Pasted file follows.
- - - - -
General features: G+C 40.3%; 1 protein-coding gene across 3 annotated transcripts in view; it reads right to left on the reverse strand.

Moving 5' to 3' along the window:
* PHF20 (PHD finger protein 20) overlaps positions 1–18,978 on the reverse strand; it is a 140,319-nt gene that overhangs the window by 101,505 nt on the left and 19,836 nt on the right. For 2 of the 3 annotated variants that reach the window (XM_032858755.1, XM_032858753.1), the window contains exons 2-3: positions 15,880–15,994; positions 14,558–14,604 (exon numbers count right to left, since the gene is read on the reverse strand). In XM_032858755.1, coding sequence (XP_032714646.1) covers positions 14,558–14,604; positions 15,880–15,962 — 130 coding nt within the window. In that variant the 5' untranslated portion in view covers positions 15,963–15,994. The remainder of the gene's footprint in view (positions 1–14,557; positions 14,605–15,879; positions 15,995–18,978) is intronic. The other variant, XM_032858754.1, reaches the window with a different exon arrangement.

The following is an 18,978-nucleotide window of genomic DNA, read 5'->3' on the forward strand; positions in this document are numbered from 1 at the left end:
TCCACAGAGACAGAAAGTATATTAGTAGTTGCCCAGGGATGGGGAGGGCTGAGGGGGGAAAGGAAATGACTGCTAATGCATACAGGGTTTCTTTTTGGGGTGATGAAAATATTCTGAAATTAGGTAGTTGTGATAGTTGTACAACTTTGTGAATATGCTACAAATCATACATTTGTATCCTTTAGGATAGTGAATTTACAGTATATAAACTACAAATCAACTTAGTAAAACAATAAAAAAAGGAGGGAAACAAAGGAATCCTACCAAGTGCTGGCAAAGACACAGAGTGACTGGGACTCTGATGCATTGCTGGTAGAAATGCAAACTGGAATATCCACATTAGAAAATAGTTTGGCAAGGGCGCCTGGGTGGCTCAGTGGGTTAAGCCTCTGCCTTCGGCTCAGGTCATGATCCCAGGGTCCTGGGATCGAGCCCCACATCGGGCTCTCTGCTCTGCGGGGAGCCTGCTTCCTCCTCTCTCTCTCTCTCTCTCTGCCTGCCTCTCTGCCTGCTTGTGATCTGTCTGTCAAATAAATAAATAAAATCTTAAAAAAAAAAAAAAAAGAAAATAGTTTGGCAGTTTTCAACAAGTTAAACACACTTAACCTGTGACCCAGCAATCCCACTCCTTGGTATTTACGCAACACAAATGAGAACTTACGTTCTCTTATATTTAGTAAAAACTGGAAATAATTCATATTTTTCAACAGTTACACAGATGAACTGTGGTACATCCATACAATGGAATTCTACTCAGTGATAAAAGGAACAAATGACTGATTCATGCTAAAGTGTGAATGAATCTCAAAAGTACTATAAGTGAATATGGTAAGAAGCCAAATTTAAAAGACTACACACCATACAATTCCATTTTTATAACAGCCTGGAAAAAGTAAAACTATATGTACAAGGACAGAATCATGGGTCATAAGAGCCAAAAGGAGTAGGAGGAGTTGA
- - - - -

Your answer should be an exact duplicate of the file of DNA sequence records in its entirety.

General features: G+C 40.3%; 1 protein-coding gene across 3 annotated transcripts in view; it reads right to left on the reverse strand.

Moving 5' to 3' along the window:
* PHF20 (PHD finger protein 20) overlaps positions 1–18,978 on the reverse strand; it is a 140,319-nt gene that overhangs the window by 101,505 nt on the left and 19,836 nt on the right. For 2 of the 3 annotated variants that reach the window (XM_032858755.1, XM_032858753.1), the window contains exons 2-3: positions 15,880–15,994; positions 14,558–14,604 (exon numbers count right to left, since the gene is read on the reverse strand). In XM_032858755.1, coding sequence (XP_032714646.1) covers positions 14,558–14,604; positions 15,880–15,962 — 130 coding nt within the window. In that variant the 5' untranslated portion in view covers positions 15,963–15,994. The remainder of the gene's footprint in view (positions 1–14,557; positions 14,605–15,879; positions 15,995–18,978) is intronic. The other variant, XM_032858754.1, reaches the window with a different exon arrangement.

The following is an 18,978-nucleotide window of genomic DNA, read 5'->3' on the forward strand; positions in this document are numbered from 1 at the left end:
TCCACAGAGACAGAAAGTATATTAGTAGTTGCCCAGGGATGGGGAGGGCTGAGGGGGGAAAGGAAATGACTGCTAATGCATACAGGGTTTCTTTTTGGGGTGATGAAAATATTCTGAAATTAGGTAGTTGTGATAGTTGTACAACTTTGTGAATATGCTACAAATCATACATTTGTATCCTTTAGGATAGTGAATTTACAGTATATAAACTACAAATCAACTTAGTAAAACAATAAAAAAAGGAGGGAAACAAAGGAATCCTACCAAGTGCTGGCAAAGACACAGAGTGACTGGGACTCTGATGCATTGCTGGTAGAAATGCAAACTGGAATATCCACATTAGAAAATAGTTTGGCAAGGGCGCCTGGGTGGCTCAGTGGGTTAAGCCTCTGCCTTCGGCTCAGGTCATGATCCCAGGGTCCTGGGATCGAGCCCCACATCGGGCTCTCTGCTCTGCGGGGAGCCTGCTTCCTCCTCTCTCTCTCTCTCTCTCTGCCTGCCTCTCTGCCTGCTTGTGATCTGTCTGTCAAATAAATAAATAAAATCTTAAAAAAAAAAAAAAAAGAAAATAGTTTGGCAGTTTTCAACAAGTTAAACACACTTAACCTGTGACCCAGCAATCCCACTCCTTGGTATTTACGCAACACAAATGAGAACTTACGTTCTCTTATATTTAGTAAAAACTGGAAATAATTCATATTTTTCAACAGTTACACAGATGAACTGTGGTACATCCATACAATGGAATTCTACTCAGTGATAAAAGGAACAAATGACTGATTCATGCTAAAGTGTGAATGAATCTCAAAAGTACTATAAGTGAATATGGTAAGAAGCCAAATTTAAAAGACTACACACCATACAATTCCATTTTTATAACAGCCTGGAAAAAGTAAAACTATATGTACAAGGACAGAATCATGGGTCATAAGAGCCAAAAGGAGTAGGAGGAGTTGA